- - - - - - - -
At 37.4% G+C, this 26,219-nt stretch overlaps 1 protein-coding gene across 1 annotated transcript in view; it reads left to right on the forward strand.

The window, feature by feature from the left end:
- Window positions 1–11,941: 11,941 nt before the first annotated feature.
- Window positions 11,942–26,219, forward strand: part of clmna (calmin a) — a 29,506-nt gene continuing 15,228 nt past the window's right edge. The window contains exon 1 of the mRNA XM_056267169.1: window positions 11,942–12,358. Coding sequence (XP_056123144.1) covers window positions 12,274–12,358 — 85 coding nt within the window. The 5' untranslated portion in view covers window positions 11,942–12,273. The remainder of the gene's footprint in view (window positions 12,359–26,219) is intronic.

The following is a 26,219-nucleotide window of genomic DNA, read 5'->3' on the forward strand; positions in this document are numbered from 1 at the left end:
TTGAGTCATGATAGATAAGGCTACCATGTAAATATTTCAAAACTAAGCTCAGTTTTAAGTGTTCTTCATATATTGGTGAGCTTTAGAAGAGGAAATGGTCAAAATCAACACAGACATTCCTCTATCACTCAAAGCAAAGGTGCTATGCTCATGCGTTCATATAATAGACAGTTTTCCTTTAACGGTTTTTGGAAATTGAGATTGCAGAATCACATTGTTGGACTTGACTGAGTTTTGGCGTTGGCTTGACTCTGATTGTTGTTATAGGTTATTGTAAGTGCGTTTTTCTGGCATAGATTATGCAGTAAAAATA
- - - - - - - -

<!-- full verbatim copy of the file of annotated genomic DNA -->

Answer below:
At 37.4% G+C, this 26,219-nt stretch overlaps 1 protein-coding gene across 1 annotated transcript in view; it reads left to right on the forward strand.

The window, feature by feature from the left end:
- Window positions 1–11,941: 11,941 nt before the first annotated feature.
- Window positions 11,942–26,219, forward strand: part of clmna (calmin a) — a 29,506-nt gene continuing 15,228 nt past the window's right edge. The window contains exon 1 of the mRNA XM_056267169.1: window positions 11,942–12,358. Coding sequence (XP_056123144.1) covers window positions 12,274–12,358 — 85 coding nt within the window. The 5' untranslated portion in view covers window positions 11,942–12,273. The remainder of the gene's footprint in view (window positions 12,359–26,219) is intronic.

The following is a 26,219-nucleotide window of genomic DNA, read 5'->3' on the forward strand; positions in this document are numbered from 1 at the left end:
TTGAGTCATGATAGATAAGGCTACCATGTAAATATTTCAAAACTAAGCTCAGTTTTAAGTGTTCTTCATATATTGGTGAGCTTTAGAAGAGGAAATGGTCAAAATCAACACAGACATTCCTCTATCACTCAAAGCAAAGGTGCTATGCTCATGCGTTCATATAATAGACAGTTTTCCTTTAACGGTTTTTGGAAATTGAGATTGCAGAATCACATTGTTGGACTTGACTGAGTTTTGGCGTTGGCTTGACTCTGATTGTTGTTATAGGTTATTGTAAGTGCGTTTTTCTGGCATAGATTATGCAGTAAAAATA